Polygenic risk scores and DTC testing: a problematic pairing?

We explore polygenic risk scores and why their application in at-home genomic testing has been brought into question

A large British Medical Journal study has questioned the usefulness of polygenic scores for predicting disease risk, with results suggesting an effect on healthcare “disproportionate to their performance”.

In this blog, we explain the findings and their practical implications, especially when used in direct-to-consumer testing, and introduce an NHS-partnered research programme that aims to develop a new, more reliable type of risk score.

What are polygenic risk scores?

Historically, genetic medicine has focused on heritable, often rare, conditions caused by variants in single genes. These variants result in a person developing a particular condition, or having a very high chance of doing so.

Genome-wide association studies (GWAS) assess a large number of variants throughout the genome for an association with a particular trait or condition, usually common conditions that are known to have many genetic and environmental factors influencing their development such as diabetes, cancer and cardiovascular disease. Variants that are identified in this way often only have a very small effect on an individual’s chance of developing the condition and can only be identified in studies using data from thousands of individuals.

By bringing together the combined effects of these variants, polygenic risk scores aim to quantify the total impact of these gene variants in a person’s genome, and use this information to understand their overall chance of developing a particular condition, compared to the population at large. This is a comparatively new area of genomic science, and one that is still being evaluated to understand whether, and how, this type of genomic data can be harnessed to improve people’s health.

Direct-to-consumer tests may be misleading

The BMJ paper detailed research carried out at University College London. They looked at a catalogue containing more than 900 different polygenic risk scores for 310 different diseases.

Lead author Professor Aroon Hingorani from UCL’s Faculty of Population Health Sciences said: “We found that, when held to the same standards as employed for other tests in medicine, polygenic risk scores performed poorly for prediction and screening across a range of common diseases.”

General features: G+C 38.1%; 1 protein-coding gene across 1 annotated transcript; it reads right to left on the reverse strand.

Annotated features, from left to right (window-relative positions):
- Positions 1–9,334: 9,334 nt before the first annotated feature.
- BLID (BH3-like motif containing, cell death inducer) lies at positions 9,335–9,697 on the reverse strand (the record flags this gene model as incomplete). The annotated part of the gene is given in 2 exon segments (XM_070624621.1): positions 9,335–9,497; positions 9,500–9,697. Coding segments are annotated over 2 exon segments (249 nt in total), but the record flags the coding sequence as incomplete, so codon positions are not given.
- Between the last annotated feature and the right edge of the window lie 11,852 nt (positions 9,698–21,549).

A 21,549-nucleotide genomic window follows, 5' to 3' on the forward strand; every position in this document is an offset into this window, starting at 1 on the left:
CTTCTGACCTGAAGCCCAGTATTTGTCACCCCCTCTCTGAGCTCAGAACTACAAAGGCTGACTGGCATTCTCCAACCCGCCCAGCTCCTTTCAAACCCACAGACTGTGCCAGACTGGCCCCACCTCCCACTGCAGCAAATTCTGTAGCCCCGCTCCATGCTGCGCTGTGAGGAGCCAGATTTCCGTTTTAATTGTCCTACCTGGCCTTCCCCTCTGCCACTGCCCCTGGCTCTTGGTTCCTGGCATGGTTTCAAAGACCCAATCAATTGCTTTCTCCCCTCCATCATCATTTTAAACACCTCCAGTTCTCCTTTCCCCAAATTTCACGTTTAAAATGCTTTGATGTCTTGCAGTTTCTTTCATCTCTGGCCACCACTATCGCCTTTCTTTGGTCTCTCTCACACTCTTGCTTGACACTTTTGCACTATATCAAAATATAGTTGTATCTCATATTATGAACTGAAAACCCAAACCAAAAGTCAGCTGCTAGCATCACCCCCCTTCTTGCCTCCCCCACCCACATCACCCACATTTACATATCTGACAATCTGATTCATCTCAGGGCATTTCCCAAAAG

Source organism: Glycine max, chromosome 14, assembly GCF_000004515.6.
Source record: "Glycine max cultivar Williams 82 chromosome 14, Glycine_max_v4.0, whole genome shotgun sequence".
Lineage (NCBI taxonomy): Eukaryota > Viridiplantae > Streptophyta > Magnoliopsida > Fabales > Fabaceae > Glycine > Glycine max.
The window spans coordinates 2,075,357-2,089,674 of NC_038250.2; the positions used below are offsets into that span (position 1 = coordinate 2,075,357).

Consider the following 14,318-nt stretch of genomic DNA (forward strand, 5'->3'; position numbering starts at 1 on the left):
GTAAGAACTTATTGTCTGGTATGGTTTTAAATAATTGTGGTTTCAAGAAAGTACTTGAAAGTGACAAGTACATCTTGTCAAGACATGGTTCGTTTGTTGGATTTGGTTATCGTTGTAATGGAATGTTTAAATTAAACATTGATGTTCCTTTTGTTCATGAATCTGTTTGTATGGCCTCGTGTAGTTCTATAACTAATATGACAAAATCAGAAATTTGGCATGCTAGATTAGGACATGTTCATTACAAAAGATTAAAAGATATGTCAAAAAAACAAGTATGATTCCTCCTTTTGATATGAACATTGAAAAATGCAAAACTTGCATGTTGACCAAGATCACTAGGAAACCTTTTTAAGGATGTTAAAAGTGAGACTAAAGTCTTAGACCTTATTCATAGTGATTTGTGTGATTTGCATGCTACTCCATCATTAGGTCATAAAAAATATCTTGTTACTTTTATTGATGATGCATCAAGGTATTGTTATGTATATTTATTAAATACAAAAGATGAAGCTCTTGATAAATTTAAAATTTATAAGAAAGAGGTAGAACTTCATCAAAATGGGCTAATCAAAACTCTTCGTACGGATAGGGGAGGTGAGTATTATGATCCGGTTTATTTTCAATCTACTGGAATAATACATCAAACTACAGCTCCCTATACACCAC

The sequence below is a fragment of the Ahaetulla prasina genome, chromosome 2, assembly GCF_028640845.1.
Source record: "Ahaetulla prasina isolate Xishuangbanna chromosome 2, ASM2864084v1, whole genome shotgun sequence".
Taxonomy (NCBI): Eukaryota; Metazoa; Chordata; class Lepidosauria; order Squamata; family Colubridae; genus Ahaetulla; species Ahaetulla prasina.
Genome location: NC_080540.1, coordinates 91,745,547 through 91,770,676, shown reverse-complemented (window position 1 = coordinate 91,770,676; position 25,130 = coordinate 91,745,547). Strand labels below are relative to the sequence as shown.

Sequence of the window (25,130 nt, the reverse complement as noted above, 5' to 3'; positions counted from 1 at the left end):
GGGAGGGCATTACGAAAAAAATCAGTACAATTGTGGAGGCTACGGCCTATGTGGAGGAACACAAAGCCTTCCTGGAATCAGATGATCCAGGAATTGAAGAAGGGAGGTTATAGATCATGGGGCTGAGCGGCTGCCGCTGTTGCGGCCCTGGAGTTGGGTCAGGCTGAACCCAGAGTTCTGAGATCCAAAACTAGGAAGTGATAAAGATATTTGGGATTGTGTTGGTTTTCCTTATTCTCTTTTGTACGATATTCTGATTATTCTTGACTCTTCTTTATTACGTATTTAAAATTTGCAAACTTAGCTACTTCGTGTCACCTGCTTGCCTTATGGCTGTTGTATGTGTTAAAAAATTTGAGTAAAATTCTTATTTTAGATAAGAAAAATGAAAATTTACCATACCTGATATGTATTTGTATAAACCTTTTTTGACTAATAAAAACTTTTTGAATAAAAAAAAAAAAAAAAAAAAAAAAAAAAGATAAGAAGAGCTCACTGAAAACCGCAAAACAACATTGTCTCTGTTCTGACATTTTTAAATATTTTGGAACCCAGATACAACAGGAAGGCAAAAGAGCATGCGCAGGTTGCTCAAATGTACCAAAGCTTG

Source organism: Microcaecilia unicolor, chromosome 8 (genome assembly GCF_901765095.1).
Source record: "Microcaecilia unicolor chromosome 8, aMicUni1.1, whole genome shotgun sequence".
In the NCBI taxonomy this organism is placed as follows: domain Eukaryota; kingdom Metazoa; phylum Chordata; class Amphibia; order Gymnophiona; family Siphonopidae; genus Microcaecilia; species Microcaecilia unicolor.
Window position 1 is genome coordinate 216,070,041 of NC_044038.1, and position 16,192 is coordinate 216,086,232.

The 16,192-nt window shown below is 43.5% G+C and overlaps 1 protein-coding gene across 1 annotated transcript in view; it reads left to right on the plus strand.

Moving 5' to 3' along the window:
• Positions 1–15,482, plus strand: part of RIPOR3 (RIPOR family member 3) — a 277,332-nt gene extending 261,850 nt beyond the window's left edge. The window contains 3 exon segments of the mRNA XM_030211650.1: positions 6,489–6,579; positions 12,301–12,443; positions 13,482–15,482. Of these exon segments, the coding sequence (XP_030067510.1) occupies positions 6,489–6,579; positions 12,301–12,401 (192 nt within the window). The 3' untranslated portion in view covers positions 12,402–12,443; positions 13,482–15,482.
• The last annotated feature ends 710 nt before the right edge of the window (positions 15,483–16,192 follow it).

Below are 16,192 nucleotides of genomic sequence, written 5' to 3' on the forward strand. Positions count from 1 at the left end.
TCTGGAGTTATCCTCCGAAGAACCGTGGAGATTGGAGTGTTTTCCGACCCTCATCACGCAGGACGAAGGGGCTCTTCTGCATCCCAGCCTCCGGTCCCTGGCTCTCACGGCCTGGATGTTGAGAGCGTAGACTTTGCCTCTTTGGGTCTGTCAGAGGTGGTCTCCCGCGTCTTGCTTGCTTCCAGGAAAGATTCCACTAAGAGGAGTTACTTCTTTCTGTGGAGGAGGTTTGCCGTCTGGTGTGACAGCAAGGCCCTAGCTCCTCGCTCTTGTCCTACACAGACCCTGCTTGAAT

Examples of this are polygenic scores for breast cancer and cardiovascular disease. The study found that, on average, they only predicted around 10% of breast cancer cases, and 12% of people who would go on to develop coronary artery disease. They also predicted illness for 5% of people who would not ultimately be affected.

These scores form the basis of many commercially available tests that make bold claims about their predictive power.

The authors of the BMJ research suggest that “policy makers might wish to consider stricter regulation of commercial genetic tests based on polygenic risk scores, with a focus on clinical performance … to protect the public from unrealistic expectations and already stretched public health systems from becoming overburdened by the management of false positive results.”

Our Future Health could tell us more

Our Future Health is a research programme being run in partnership with the NHS. It will recruit 5 million volunteers who will share their data to help scientists understand, treat, and prevent common conditions such as cancer, dementia, diabetes and cardiovascular disease.

One of the project’s aims is to evaluate whether risk scores informed by genomic data can help predict and prevent common diseases, enabling people to live healthier lives for longer.

The project’s chief medical officer, Dr Raghib Ali, said: “This research study rightly highlights that for many health conditions genetic risk scores alone may have limited usefulness, because other factors such as deprivation, lifestyles and environment are also important.”

He explained that Our Future Health plans to develop ‘integrated risk scores’ that include genomic and non-genomic risk factors:

“We hope these integrated risk scores can identify people more likely to develop diseases, but this is a relatively new area of science and there are still unanswered questions around it.”

Please note: This article is for informational or educational purposes, and does not substitute professional medical advice.